Seeing Tenjo Sajiki for the first time was like squinting through the keyhole of a grotesque peep show. I had never seen anything like it from a distance. The first play I attended at the Mickery, in 1972, was called “Ahen Senso”, or “Opium War”. Less a coherent story than a series of paintings, “Opium War” was staged outside the theater, but also inside, where the audience was led by guides into rooms decorated with old posters of Japanese movies, enlarged details of erotic prints, creepy comics, and props that looked like they’d been taken out of a twenties brothel. Naked women were displayed in a variety of peculiar poses, and ventriloquists in chalky Kabuki makeup were whipped by a dominatrix reciting a Japanese poem and wearing a black SS cap. A naked man had Chinese characters tattooed all over his body. A beautiful young girl in a purple dress cut off the head of a live chicken.
The air of violence and the fact that at times we were locked in metal cages panicked an older man in the audience; it reminded him of his incarceration as a child in a Japanese prisoner of war camp. There were rumors of brawls between the cast and the audience, which matched Terayama’s view of the theater as some sort of criminal enterprise. All this was accompanied by music, sometimes soft and seductive, sometimes deafening and slightly sinister. It was deeply strange, largely unintelligible, perversely erotic, rather frightening and utterly unforgettable.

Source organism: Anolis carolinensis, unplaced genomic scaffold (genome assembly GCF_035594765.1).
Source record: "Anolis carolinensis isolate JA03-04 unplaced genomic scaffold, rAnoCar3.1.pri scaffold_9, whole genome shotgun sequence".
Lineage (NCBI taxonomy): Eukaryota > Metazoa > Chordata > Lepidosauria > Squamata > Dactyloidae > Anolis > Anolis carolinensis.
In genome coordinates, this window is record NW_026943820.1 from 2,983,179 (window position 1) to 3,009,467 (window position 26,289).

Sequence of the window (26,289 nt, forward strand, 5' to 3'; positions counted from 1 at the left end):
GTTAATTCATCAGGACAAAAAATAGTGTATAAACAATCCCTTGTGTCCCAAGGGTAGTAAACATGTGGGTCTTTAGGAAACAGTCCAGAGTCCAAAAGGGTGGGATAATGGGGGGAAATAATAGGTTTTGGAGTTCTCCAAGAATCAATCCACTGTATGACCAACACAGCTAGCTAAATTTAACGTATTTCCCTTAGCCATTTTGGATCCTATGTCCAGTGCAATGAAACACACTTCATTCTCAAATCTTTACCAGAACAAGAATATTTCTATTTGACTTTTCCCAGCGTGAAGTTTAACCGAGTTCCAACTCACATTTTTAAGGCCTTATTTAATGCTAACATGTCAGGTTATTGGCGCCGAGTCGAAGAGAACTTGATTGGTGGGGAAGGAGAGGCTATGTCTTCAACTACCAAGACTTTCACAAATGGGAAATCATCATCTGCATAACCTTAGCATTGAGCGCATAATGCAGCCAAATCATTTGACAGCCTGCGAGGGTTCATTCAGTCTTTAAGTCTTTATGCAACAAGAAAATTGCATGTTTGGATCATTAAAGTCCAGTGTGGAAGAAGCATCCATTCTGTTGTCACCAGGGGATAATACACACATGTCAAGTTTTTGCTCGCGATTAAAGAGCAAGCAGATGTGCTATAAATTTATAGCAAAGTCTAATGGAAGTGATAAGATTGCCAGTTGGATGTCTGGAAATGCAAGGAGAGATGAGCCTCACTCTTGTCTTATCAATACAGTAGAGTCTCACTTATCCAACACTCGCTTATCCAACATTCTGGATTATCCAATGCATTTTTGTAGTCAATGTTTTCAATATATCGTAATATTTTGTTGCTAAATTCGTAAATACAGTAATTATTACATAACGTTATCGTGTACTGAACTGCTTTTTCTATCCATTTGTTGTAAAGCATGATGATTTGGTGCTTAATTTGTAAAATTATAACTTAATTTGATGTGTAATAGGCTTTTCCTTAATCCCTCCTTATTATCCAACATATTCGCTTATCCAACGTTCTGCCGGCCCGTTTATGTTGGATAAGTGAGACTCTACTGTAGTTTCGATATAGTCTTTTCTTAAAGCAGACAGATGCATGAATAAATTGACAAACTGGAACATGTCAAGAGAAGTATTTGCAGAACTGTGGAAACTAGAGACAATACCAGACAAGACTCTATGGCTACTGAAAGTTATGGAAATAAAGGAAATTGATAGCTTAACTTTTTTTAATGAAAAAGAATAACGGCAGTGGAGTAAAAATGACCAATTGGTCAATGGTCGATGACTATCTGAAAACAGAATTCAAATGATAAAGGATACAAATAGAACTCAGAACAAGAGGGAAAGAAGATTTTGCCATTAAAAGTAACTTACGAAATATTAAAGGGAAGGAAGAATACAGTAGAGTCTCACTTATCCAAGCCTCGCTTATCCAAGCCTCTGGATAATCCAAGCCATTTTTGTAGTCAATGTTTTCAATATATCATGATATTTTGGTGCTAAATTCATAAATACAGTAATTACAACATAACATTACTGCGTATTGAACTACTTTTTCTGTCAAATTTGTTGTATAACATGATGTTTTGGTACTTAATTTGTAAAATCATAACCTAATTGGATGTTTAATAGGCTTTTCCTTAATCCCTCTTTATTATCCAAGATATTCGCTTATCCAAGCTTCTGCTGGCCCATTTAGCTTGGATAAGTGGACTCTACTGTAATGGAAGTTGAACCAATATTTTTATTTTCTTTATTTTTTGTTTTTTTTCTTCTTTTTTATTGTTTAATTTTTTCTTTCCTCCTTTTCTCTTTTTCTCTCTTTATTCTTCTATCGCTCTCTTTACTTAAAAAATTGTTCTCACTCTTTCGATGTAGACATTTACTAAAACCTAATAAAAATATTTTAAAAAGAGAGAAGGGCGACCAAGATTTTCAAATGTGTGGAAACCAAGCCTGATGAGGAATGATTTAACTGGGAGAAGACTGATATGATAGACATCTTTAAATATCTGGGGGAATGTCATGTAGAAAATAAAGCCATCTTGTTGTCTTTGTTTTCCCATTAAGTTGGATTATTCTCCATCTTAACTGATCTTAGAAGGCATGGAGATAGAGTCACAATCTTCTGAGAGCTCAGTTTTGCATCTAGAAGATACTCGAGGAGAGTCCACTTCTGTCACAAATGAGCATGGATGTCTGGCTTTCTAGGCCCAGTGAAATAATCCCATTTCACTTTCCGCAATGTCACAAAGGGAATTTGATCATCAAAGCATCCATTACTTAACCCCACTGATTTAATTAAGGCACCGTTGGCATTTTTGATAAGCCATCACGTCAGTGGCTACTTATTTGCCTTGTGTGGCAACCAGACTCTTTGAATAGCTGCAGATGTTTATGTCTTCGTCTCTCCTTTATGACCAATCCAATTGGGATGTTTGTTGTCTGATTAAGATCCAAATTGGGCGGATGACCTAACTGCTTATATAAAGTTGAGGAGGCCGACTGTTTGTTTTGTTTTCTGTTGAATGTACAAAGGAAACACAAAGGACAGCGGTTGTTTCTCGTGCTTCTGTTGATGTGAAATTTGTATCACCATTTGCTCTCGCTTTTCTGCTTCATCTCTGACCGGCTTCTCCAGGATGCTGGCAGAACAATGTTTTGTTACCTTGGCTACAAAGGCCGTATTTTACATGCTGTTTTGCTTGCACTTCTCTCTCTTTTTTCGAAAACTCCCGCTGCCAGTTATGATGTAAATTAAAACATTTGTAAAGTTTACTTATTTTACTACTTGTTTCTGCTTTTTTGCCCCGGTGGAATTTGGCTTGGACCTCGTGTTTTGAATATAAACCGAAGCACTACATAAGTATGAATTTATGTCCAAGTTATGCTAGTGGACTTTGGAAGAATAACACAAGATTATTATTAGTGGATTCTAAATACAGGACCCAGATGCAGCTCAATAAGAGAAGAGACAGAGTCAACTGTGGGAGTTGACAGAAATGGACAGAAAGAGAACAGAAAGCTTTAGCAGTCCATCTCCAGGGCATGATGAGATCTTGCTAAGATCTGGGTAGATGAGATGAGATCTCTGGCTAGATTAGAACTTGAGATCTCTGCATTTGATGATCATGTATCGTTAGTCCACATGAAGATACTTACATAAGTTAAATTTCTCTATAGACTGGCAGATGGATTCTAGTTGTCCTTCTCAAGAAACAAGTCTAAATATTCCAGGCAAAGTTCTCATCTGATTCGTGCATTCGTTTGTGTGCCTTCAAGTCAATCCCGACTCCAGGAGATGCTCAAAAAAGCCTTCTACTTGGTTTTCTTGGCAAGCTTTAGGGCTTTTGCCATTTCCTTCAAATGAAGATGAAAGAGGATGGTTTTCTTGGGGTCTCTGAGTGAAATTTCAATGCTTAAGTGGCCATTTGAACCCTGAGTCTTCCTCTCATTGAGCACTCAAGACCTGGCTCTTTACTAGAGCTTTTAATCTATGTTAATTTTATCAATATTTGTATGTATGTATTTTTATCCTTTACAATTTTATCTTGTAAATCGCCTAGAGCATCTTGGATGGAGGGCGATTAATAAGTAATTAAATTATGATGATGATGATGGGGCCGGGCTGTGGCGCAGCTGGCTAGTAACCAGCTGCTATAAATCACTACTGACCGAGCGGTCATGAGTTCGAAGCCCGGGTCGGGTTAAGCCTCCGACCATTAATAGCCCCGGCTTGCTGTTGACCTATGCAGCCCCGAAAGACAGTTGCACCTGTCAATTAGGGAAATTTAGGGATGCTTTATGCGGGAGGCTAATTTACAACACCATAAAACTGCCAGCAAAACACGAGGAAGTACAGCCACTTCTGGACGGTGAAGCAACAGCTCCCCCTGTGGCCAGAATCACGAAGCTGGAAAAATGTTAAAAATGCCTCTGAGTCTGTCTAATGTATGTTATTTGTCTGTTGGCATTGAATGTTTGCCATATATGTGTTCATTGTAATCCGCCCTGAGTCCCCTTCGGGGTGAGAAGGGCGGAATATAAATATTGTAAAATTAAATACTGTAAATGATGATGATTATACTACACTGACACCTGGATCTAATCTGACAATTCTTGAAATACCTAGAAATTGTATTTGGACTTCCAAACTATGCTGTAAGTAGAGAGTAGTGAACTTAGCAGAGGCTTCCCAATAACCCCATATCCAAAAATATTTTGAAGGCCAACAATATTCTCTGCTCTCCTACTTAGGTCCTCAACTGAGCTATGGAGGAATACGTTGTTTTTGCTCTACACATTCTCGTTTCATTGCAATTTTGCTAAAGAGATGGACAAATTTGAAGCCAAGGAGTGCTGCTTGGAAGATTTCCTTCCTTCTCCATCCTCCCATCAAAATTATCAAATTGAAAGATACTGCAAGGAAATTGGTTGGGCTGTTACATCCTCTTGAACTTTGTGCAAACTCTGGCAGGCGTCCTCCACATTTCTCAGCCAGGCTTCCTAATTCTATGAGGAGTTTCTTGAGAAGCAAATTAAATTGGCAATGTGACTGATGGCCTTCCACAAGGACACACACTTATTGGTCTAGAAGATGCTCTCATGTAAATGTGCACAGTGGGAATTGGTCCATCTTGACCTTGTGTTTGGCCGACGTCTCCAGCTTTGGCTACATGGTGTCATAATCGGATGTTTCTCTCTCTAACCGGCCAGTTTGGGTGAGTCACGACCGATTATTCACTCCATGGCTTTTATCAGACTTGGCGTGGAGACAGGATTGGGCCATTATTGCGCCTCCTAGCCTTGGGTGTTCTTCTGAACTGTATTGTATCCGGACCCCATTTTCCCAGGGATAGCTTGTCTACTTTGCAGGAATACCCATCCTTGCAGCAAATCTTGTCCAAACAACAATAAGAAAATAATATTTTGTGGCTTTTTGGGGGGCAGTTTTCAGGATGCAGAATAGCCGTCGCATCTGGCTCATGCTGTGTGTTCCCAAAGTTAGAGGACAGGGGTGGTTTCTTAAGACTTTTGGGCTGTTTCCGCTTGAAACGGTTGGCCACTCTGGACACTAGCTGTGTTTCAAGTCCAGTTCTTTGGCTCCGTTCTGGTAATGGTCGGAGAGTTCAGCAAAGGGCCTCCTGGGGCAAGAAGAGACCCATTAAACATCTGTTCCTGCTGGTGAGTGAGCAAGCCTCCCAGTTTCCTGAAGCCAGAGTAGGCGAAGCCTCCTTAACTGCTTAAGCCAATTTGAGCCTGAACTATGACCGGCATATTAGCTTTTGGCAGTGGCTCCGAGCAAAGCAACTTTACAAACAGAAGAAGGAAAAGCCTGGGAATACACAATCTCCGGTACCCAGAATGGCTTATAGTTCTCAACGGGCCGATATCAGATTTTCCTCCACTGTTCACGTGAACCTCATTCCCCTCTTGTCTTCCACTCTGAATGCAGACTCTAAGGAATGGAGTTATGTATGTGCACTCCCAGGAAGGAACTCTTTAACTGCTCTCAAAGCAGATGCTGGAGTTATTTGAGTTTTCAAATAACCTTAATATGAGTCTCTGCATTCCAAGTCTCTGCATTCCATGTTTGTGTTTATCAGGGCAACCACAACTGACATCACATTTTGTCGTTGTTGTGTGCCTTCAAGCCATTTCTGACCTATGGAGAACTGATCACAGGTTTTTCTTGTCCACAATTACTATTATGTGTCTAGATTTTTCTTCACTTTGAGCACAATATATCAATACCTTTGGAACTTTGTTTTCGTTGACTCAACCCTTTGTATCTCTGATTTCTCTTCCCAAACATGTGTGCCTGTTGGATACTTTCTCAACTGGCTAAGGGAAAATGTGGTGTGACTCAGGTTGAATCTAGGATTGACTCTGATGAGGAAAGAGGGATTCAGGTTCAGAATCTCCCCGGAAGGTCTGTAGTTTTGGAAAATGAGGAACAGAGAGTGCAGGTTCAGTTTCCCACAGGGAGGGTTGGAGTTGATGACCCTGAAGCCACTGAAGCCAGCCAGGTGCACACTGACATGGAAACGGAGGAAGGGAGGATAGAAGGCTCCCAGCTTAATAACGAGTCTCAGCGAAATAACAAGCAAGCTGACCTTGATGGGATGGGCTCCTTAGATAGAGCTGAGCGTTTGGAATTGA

After the performance, the young actors gathered in the café. But since only a few of them spoke English, the barrier between performers and audiences was hardly crossed. They were dressed like hip young Westerners: jeans, leather jackets, boots, velvet pants. But some also wore Japanese wooden sandals, called geta, and quilted kimono jackets. I was studying Chinese at the local university at the time, and returning to the leaded prose of “Red Flag” or the Confucian classics seemed like a disappointment after Terayama Shuji and his troupe. In Tokyo, I thought. As soon as possible.
I had assumed that Terayama’s shows were the wildly exaggerated and surreal fantasies of a poet’s feverish mind. But what amazed me about Tokyo, when I first visited it, in the fall of 1975, was how much it looked like a Tenjo Sajiki theater set. There was something theatrical, even mind-boggling, about the cityscape itself, where nothing was underestimated: products, places, entertainment, and fashion were screaming for attention. In Tokyo, it seemed, very little was out of sight.
I never thought I could be Japanese, and I didn’t want to be. But I was open to change. This meant, at the beginning of my life in Japan, an almost total immersion. For the first few weeks, I was walking around in a daze, a lonely stranger moving through the crowd, carrying everything. I walked and walked, often getting lost in the maze of streets of Shinjuku or Shibuya. Much of the advertising was in the same intense hues as the azure skies of early fall. And I realized now that the colors in old Japanese woodcuts were not stylized at all, but a true representation of Japanese light.